Hat tip to David Mery, for spotting this before us:
The Court of Appeal has recently ruled on a case involving the Regulation of Investigatory powers Act 2000 Part III Investigation of electronic data protected by encryption etc section 49 notices and section 53 prosecutions regarding law enforcement access to encryption keys or forcing the hand over of de-crypted material etc.
The British and Irish Legal Information Institute has now published the text of the recent Court of Appeal ruling which upholds that a refusal to hand over your secret decryption keys, after being served with a RIPA section 49 notice, does not attract the limited legal protections against self incrimination i.e. the appellants can be prosecuted under RIPA section 53 for refusing to hand over their decryption keys or the unencrypted files:
"Furthermore, by way of emphasis, we can see no possible ground for a successful application that the prosecution under section 53 of RIPA should be stopped as an abuse of process."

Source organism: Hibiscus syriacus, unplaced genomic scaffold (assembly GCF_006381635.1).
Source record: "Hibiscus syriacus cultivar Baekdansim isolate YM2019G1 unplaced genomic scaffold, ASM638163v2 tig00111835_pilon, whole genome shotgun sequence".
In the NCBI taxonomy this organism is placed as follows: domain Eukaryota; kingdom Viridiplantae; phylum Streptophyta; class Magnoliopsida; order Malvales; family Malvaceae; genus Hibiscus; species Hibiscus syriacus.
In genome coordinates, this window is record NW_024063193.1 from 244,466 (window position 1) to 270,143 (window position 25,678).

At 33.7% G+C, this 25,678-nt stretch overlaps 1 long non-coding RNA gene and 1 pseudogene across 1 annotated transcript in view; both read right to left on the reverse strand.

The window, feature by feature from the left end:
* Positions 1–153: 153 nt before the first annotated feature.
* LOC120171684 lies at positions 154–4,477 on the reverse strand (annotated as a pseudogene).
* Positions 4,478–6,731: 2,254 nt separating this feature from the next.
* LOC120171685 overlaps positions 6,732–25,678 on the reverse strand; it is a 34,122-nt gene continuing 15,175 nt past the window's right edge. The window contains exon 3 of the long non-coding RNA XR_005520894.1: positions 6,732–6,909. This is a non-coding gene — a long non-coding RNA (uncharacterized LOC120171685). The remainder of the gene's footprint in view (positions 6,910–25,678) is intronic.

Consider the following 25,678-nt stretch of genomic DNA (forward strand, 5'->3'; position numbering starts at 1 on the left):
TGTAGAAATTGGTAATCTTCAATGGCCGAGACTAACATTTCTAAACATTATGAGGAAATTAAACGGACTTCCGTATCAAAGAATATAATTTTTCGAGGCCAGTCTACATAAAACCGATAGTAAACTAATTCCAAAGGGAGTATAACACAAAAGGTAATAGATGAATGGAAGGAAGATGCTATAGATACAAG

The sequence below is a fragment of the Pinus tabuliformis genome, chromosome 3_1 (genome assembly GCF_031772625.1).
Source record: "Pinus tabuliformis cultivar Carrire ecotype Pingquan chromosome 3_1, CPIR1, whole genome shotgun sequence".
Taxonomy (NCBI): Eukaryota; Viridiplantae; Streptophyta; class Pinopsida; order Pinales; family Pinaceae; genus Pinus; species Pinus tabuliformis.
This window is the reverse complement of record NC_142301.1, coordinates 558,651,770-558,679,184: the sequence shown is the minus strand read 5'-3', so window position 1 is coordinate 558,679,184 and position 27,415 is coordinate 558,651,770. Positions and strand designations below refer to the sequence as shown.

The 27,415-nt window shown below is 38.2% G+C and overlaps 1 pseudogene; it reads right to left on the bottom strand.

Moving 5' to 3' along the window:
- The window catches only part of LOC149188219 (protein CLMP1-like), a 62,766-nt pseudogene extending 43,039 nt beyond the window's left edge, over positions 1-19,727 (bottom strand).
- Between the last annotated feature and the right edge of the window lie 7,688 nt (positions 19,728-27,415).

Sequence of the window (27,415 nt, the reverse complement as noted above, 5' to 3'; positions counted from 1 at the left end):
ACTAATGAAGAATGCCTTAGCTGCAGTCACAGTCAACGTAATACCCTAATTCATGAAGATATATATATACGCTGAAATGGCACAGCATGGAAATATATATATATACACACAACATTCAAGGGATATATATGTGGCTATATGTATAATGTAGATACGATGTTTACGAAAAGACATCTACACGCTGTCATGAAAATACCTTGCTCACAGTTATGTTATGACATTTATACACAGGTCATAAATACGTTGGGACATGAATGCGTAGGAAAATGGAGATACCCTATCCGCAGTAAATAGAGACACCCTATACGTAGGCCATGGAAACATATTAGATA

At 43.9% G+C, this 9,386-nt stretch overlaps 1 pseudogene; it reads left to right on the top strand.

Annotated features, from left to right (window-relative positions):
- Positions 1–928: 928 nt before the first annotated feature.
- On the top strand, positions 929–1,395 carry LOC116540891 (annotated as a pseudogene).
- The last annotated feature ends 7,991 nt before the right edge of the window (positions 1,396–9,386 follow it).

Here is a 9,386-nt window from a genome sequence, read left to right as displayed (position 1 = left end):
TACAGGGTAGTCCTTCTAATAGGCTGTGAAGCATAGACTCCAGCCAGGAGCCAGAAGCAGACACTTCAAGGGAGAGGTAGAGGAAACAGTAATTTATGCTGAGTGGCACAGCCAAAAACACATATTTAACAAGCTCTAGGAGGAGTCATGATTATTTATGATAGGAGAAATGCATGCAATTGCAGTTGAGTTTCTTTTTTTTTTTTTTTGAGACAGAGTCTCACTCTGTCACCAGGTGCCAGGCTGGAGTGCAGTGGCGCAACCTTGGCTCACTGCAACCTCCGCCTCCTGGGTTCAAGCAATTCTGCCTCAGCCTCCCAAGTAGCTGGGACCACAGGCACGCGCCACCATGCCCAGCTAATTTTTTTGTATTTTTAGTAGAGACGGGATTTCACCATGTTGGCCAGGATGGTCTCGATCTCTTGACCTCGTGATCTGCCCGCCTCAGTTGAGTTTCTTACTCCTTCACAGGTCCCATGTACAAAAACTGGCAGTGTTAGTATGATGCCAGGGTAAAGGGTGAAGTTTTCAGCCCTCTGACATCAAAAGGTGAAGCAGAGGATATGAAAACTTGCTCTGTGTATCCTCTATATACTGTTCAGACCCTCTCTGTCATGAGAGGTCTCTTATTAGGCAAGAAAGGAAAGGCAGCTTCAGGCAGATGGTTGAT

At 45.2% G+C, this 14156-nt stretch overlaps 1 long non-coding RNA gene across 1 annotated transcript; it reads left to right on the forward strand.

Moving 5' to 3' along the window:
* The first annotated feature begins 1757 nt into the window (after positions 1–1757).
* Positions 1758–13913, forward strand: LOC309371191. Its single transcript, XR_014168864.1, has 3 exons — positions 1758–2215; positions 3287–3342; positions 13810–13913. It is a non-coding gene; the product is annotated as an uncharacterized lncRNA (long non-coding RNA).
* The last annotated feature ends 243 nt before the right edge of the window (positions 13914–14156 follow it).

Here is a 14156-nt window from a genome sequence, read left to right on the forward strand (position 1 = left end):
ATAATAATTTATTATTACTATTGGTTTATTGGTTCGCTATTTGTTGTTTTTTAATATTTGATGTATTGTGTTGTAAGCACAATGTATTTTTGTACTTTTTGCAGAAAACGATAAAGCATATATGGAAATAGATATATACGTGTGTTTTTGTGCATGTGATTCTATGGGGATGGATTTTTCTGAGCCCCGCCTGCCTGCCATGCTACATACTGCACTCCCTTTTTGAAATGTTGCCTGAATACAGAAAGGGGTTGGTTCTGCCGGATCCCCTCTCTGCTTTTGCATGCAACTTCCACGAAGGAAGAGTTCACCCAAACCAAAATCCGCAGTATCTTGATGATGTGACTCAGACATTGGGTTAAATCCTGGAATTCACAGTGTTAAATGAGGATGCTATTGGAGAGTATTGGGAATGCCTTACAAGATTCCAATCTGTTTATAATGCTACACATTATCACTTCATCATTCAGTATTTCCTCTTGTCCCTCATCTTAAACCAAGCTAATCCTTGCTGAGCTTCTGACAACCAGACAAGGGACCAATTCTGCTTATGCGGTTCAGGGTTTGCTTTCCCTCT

The Court of Appeal takes the view that simply handing over your encryption key is not an admission of guilt, and that if the de-crypted material is innocent, then you have nothing to fear.
If the encrypted material was something which was hard to misinterpret e.g. a simple financial transaction, we might agree,
However, we disagree, when the encrypted material, as in this case, will be potentially misinterpreted according to the subjective interpretation and prejudices of police officers and prosecutors, in this case under the "thought crime" Terrorism Act 2000 section 58 collection of information which has the catch all wording:
(a) he collects or makes a record of information of a kind likely to be useful to a person committing or preparing an act of terrorism,
This also goes for any encrypted data which may or may not be considered "obscene" in the opinion of a particular police constable.